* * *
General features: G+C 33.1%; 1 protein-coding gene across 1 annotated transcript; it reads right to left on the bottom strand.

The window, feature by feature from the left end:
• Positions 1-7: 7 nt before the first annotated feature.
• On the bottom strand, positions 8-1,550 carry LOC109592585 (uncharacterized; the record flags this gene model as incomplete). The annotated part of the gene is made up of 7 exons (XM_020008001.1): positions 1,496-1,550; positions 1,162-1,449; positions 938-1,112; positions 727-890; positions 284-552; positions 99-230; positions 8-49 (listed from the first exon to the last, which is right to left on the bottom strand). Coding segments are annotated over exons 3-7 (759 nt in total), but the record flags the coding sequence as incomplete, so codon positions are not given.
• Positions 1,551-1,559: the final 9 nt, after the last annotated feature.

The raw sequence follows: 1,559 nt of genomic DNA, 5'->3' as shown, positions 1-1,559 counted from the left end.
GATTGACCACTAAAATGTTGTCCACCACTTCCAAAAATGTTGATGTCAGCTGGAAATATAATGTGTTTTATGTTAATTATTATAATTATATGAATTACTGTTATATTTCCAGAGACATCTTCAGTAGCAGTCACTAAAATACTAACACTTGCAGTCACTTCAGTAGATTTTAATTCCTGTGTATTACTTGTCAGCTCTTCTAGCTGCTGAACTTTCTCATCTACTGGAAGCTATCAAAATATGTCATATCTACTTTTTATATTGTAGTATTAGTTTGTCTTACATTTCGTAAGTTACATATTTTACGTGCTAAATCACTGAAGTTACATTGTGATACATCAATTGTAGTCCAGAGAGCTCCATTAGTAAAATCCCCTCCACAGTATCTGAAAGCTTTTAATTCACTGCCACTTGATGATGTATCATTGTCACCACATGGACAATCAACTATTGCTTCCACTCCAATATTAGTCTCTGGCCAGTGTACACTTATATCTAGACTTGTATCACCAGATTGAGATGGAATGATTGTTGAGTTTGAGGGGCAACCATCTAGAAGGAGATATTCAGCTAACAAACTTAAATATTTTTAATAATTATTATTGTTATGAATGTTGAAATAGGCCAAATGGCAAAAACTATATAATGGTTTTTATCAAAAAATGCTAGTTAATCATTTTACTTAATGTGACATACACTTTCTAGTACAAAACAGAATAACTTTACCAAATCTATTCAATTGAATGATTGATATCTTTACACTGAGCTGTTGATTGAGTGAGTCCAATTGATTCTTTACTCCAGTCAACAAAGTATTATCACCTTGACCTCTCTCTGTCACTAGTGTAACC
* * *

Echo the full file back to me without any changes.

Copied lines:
General features: G+C 33.1%; 1 protein-coding gene across 1 annotated transcript; it reads right to left on the bottom strand.

The window, feature by feature from the left end:
• Positions 1-7: 7 nt before the first annotated feature.
• On the bottom strand, positions 8-1,550 carry LOC109592585 (uncharacterized; the record flags this gene model as incomplete). The annotated part of the gene is made up of 7 exons (XM_020008001.1): positions 1,496-1,550; positions 1,162-1,449; positions 938-1,112; positions 727-890; positions 284-552; positions 99-230; positions 8-49 (listed from the first exon to the last, which is right to left on the bottom strand). Coding segments are annotated over exons 3-7 (759 nt in total), but the record flags the coding sequence as incomplete, so codon positions are not given.
• Positions 1,551-1,559: the final 9 nt, after the last annotated feature.

The raw sequence follows: 1,559 nt of genomic DNA, 5'->3' as shown, positions 1-1,559 counted from the left end.
GATTGACCACTAAAATGTTGTCCACCACTTCCAAAAATGTTGATGTCAGCTGGAAATATAATGTGTTTTATGTTAATTATTATAATTATATGAATTACTGTTATATTTCCAGAGACATCTTCAGTAGCAGTCACTAAAATACTAACACTTGCAGTCACTTCAGTAGATTTTAATTCCTGTGTATTACTTGTCAGCTCTTCTAGCTGCTGAACTTTCTCATCTACTGGAAGCTATCAAAATATGTCATATCTACTTTTTATATTGTAGTATTAGTTTGTCTTACATTTCGTAAGTTACATATTTTACGTGCTAAATCACTGAAGTTACATTGTGATACATCAATTGTAGTCCAGAGAGCTCCATTAGTAAAATCCCCTCCACAGTATCTGAAAGCTTTTAATTCACTGCCACTTGATGATGTATCATTGTCACCACATGGACAATCAACTATTGCTTCCACTCCAATATTAGTCTCTGGCCAGTGTACACTTATATCTAGACTTGTATCACCAGATTGAGATGGAATGATTGTTGAGTTTGAGGGGCAACCATCTAGAAGGAGATATTCAGCTAACAAACTTAAATATTTTTAATAATTATTATTGTTATGAATGTTGAAATAGGCCAAATGGCAAAAACTATATAATGGTTTTTATCAAAAAATGCTAGTTAATCATTTTACTTAATGTGACATACACTTTCTAGTACAAAACAGAATAACTTTACCAAATCTATTCAATTGAATGATTGATATCTTTACACTGAGCTGTTGATTGAGTGAGTCCAATTGATTCTTTACTCCAGTCAACAAAGTATTATCACCTTGACCTCTCTCTGTCACTAGTGTAACC